Having said all that and had that bit of fun, however, does not negate the seriousness of Cedric’s death. The speech that Dumbledore gives at the Leaving Feast is somber, full of portent, and yet, also hope. The first two times I read this, there were no tears. But I wholly admit that I got choked up at Dumbledore’s final paragraph for the first time on this read:

“Remember Cedric. Remember, if the time should come when you have to make a choice between what is right and what is easy, remember what happened to a boy who was good, and kind, and brave, because he strayed across the path of Lord Voldemort. Remember Cedric Diggory.” [724]

Mad-Eye Moody is a special case (obviously). Because when I first read this, I thought Moody was awesome. For the first time, they had a teacher who was teaching them how to deflect curses, to actually defend oneself against the Dark Arts. I mean, yeah, Lupin was also an excellent teacher, and Harry uses his techniques against some creatures put in the maze, but Moody was kick-ass. He was kind to Neville*, he helped Harry and was encouraging in all of Harry’s endeavors, and he hated Snape.

When it’s revealed that he’s actually Barty Crouch Jr., it was a shock. It was something we were not expecting at all. And that, after the graveyard scene with Voldemort and his Death Eaters; that scene with Barty Crouch was one of the first to really drive home the idea that there are bad people everywhere.

*And here’s something I just thought of. Why was he being kind to Neville?! He was one of the Death Eaters who tortured his parents!! And this is one of the things that isn’t good about having a book so big. I mean, you see Moody being nice to Neville, and your heart warms. Then you hear that Barty Crouch Jr. was a Death Eater. Then you learn that Mad-Eye Moody is actually Barty Crouch Jr. Polyjuiced like, a frillion times over, and then when you write your review of Goblet of Fire, you go WAITAMINUTE. I mean, was it guilt over his part in the torturing? Was it something to throw everyone off the non-existant-at-the-time scent? What was his motivation in that scene!?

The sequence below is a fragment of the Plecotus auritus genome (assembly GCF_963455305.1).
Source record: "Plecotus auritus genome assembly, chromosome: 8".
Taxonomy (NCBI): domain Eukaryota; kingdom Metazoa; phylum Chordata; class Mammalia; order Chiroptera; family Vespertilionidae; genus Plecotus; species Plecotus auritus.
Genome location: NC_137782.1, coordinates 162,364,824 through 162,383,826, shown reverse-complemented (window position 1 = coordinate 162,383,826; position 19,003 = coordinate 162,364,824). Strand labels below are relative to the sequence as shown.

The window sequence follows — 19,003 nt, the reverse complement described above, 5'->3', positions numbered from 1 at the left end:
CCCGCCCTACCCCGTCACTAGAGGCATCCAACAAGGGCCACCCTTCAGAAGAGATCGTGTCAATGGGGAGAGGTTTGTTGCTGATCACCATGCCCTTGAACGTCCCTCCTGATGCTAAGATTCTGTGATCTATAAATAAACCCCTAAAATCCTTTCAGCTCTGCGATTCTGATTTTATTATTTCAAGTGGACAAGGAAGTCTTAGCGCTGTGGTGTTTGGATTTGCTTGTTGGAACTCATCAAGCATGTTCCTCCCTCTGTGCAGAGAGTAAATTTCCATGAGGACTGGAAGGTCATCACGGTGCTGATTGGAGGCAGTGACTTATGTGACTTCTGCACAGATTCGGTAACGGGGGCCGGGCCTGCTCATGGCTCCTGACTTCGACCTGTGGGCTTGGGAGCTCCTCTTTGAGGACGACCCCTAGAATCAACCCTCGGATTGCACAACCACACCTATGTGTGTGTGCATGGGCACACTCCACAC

And that leads me to Snape, and my first rant against the movie. Snape takes kind of a backseat in this entry in the series; J.K. Rowling is more interested in showing us the relationship Harry is building with Moody than reiterating the hate-hate relationship between Snape and Harry. And we see hints of weirdness in the couple of scenes between Snape and Karkaroff. But the biggest scene — the scene that made me sit up and pay attention all those years ago — that’s one of the scenes Mike Newell and Steve Kloves decide to cut out?

I’m talking, of course, about Snape revealing his Dark Mark to Fudge and Dumbledore, trying to convince Fudge that Voldie’s back on the job. And then, after Fudge storms out, Dumbledore sending Snape … well, we’re not exactly sure, but the insinuation is quite clear:

“Severus,” said Dumbledore, turning to Snape, “you know what I must ask you to do. If you are ready … if you are prepared …”

“I am,” said Snape.

He looked slightly paler than usual, and his cold, black eyes glittered strangely.

“Then good luck,” said Dumbledore, and he watched, with a trace of apprehension on his face, as Snape swept wordlessly after Sirius. [713]

Having seen Dumbledore’s Pensieve memory about the Death Eater trial, and also heard Dumbledore vouch for Snape, we’re left to believe that he’s being sent to spy on Voldemort for Dumbledore’s troops.

And I cannot tell you how many times I reread this paragraph, trying to suss out who Voldemort was speaking of:

“And here we have six missing Death Eaters … three dead in my service. One, too cowardly to return … he will pay. One, who I believe has left me forever … he will be killed, of course … and one, who remains my most faithful servant, and who has already reentered my service.”